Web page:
The Tweaker by Shane Knolltrey

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SUMMARY: For Expendable's Flash Fiction Ghost Story Contest

The Tweaker
(a horror story in 999 words or less, or your fright is free!)

Yesterday, upon the stair,
I met a girl who wasn't there.
She wasn't there again today;
I wish, I wish she'd go away.

Derived from the verse by W.H. Mearns.

October came. It was harvest season: the time men reap what they sow. One foggy night Bill Bly encountered the Tweaker for the first time.
He was dumping water bottles out back, near his basement window, when the smell of garbage and cat-pee drifted through the wind. She appeared near the woods: a little girl, pale and emaciated, kneeling in a torn nightgown. Her knees were scraped.
She smiled at him with cyanotic lips, twisted her black hair, then vanished.
Bill considered this a hallucination.
But then, two nights later, Bill came home with sundries: he carried a bag of iodine and Robitussin. He opened a door and was startled by the stench: garbage and cat-pee. Then he saw her: down in the darkness, leering up at him with cold, black eyes. A pendant dangled from emaciated clavicles: looked like a lump of charred mercury.
She cocked her head, grinned, and vanished.
"I know what I saw!" He told Fredrick, his neighbor, the next day.
"I don't doubt you, but let's see what happens tonight, alright?"
Night fell. Fredrick kept vigil with Bill in his living room. Hours passed: nothing. Fredrick, not amused, complained of the cold; Bill saw to it immediately.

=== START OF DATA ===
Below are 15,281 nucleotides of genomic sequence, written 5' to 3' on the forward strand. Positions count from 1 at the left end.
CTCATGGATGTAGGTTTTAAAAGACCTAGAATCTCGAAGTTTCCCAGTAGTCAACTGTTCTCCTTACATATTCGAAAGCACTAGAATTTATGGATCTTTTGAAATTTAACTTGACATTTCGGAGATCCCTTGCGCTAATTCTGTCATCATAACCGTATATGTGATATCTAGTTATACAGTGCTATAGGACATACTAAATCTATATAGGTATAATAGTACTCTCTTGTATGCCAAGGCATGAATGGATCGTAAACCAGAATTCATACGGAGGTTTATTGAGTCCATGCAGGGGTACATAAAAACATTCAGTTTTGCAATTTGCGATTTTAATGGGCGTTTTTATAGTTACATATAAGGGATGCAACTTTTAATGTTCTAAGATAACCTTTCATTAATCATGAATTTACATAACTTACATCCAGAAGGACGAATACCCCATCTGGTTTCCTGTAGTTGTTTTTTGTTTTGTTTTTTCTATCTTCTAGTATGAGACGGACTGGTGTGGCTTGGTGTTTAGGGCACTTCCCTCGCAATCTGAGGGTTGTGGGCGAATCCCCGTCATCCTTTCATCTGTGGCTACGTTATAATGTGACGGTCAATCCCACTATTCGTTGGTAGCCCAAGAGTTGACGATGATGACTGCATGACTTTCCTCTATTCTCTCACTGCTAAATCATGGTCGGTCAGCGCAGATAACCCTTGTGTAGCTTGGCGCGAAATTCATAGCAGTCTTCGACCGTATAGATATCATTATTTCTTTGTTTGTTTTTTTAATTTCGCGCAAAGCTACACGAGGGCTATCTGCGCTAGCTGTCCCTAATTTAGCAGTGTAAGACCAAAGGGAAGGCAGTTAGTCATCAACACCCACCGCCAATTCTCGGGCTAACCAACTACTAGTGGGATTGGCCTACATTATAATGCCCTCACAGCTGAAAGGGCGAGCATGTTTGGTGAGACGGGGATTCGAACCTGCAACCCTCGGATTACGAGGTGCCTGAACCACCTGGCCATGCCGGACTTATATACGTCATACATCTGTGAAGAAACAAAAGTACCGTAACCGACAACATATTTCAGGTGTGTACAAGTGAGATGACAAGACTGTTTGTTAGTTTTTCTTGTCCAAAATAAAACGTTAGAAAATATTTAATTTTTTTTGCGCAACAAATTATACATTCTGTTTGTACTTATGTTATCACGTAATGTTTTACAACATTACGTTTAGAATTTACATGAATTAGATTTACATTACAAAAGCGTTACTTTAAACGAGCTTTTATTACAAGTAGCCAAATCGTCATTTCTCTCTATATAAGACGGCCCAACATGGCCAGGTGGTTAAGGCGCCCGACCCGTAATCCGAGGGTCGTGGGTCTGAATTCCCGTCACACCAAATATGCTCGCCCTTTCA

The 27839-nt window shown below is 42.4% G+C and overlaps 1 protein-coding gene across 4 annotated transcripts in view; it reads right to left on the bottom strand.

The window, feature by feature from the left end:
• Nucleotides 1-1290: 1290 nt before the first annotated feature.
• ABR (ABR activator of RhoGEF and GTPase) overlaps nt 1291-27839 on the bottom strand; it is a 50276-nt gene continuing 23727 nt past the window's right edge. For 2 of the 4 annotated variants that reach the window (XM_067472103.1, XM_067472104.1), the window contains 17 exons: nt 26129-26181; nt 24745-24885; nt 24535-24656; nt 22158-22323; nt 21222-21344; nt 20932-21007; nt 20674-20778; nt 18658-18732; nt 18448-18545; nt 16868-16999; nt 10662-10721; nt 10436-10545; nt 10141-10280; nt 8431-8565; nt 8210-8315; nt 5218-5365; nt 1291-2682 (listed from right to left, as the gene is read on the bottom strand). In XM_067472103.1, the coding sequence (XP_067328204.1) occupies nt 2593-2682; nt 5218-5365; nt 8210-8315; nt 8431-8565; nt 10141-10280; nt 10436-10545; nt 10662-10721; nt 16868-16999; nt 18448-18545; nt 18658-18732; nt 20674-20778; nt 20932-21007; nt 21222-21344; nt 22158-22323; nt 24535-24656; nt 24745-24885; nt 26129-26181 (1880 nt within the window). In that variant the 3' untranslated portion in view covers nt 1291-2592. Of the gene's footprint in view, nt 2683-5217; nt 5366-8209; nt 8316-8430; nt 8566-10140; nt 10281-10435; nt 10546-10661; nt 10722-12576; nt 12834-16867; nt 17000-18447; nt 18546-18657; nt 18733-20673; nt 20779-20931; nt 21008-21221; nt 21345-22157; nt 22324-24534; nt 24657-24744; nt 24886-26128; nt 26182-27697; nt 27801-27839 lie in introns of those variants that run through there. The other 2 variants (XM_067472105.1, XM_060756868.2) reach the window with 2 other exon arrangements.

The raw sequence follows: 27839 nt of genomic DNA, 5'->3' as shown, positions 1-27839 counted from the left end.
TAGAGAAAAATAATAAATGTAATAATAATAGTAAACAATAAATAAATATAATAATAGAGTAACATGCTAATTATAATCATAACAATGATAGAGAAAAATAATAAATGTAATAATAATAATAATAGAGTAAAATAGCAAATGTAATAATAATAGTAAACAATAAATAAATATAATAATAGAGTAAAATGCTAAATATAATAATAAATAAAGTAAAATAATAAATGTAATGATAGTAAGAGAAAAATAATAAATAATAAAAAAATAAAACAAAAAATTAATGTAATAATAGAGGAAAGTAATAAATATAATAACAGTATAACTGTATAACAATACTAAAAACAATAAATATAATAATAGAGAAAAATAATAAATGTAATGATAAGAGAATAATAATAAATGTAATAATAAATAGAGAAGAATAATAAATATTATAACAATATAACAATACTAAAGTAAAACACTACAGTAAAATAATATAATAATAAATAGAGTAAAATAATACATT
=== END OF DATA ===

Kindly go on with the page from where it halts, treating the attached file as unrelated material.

She appeared one hour later.
"I don't feel well." Fredrick complained. "Nausea..."
Garbage, then cat-pee.
Bill saw her: leering from the shadows, but elusive as a jackrabbit.
The next day the pair met at Sisemen's Pharmacy, where Bill was manager.
"You saw her, Fredrick!"
"I'm not superstitious... but I did see something." The professor agreed to research this matter.
The next day Fredrick found Bill in the diner across from Midlothian Elementary.
"Wasn't that ‘Tommy Dee' you were with, there?"
Bill nodded. "Poor kid. All that business with his old gang, plus the dealing: it's taken a toll." They watched the teenager scuttle away, clutching a duffle bag with grimy fingers. "He takes the food I give him, though: God willing he'll get his act together."
"You're a saint, Bill. Even with Wal-Mart slicing into your profits you find time for charity-cases like that: you certainly deserved that ‘Silver Scales' award. Where is that bauble, anyway?"
"Threw it away: piece of nonsense..." Bill growled. He asked about his demonic little houseguest.
"I think you've got a ‘Tweaker'." Fredrick answered. "As folktales go: people who die violently— unnaturally— get no rest; they sometimes appear around their old haunts— no pun intended. They need some kinda help: they wanna ‘tweak' things in this world to make everything square in their world."
"Hell, Fred, I'm not fuckin' Haley Joel Osment!"
"Don't ignore this, Bill: she won't stop coming."
Two nights later a frost came in: Bill had to raise his thermostat.
He awoke before sunrise with a great pressure on his chest.
She was there, straddling him, her black eyes wide and blue lips grinning.

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